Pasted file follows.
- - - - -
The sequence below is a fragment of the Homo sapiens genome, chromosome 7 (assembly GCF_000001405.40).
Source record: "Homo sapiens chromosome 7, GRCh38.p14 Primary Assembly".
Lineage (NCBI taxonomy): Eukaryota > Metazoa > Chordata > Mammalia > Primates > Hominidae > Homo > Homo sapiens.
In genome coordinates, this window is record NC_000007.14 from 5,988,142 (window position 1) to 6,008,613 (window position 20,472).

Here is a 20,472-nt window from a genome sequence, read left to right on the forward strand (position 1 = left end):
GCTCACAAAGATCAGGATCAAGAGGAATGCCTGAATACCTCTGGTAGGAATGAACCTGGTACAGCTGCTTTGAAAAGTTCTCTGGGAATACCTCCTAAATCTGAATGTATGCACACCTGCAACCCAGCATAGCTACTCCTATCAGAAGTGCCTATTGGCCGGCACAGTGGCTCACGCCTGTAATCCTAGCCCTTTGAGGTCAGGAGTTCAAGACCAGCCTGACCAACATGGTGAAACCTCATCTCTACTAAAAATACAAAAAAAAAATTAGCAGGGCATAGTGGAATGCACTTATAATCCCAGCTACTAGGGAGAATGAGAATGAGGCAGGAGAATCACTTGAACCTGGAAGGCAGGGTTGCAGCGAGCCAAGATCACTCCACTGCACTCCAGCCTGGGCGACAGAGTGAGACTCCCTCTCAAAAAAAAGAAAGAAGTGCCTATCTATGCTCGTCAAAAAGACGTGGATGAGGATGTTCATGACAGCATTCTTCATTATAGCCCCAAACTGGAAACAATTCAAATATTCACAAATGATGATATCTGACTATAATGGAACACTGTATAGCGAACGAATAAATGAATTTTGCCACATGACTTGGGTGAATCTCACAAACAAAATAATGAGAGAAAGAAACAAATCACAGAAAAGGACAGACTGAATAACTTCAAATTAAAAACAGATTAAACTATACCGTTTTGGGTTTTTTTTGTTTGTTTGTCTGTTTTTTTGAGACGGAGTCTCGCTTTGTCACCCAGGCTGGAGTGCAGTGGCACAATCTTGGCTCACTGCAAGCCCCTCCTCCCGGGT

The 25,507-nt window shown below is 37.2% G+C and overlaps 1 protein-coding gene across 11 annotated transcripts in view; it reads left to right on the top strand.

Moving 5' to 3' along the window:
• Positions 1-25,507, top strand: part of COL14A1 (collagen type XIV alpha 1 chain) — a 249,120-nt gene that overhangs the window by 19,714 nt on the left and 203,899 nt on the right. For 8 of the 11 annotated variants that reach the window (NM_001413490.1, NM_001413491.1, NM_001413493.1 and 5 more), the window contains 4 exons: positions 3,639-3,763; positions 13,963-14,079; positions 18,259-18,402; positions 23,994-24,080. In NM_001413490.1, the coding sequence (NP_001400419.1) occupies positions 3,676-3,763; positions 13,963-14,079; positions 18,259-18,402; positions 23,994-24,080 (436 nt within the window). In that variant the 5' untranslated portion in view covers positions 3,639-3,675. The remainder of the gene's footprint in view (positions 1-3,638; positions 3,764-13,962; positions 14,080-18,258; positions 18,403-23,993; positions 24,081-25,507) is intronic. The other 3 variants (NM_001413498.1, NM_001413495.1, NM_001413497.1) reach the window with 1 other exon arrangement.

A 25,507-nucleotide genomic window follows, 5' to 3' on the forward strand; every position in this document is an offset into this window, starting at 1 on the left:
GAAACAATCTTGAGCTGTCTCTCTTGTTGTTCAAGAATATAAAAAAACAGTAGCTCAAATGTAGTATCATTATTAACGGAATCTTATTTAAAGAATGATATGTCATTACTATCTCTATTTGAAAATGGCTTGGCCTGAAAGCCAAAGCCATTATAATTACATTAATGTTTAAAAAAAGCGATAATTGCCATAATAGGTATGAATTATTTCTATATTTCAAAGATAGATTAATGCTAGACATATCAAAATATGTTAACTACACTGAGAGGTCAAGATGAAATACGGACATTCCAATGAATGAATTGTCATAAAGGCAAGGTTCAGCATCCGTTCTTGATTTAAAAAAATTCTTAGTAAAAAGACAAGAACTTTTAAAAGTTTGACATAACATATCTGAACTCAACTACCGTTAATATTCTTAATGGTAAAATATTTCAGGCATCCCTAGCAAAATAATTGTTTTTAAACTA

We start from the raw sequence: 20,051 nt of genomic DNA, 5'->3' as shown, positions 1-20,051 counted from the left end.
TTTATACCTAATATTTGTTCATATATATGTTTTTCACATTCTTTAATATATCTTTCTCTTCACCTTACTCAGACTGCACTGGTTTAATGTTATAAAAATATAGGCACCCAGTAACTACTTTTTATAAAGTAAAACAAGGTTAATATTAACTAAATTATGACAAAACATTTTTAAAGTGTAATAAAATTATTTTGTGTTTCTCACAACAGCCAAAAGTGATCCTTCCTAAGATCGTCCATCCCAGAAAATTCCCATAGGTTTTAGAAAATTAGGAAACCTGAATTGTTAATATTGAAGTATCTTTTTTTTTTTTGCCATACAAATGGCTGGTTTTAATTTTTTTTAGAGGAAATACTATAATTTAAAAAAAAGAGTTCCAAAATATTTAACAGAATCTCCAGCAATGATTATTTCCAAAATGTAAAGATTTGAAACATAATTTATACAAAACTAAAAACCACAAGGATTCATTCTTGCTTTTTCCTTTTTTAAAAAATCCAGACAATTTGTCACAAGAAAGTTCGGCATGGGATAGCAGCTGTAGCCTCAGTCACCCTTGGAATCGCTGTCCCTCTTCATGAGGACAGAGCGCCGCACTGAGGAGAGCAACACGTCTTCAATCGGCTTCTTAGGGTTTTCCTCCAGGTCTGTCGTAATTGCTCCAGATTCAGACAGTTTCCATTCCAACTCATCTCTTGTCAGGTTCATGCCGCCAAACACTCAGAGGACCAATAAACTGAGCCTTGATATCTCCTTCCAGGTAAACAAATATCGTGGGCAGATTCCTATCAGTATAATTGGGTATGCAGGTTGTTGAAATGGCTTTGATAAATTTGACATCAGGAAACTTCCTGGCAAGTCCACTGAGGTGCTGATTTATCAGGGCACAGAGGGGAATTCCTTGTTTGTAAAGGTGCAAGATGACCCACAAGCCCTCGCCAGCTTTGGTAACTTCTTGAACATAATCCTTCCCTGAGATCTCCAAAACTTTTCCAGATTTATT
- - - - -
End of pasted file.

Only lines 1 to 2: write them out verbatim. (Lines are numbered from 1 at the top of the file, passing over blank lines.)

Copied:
The sequence below is a fragment of the Homo sapiens genome, chromosome 7 (assembly GCF_000001405.40).
Source record: "Homo sapiens chromosome 7, GRCh38.p14 Primary Assembly".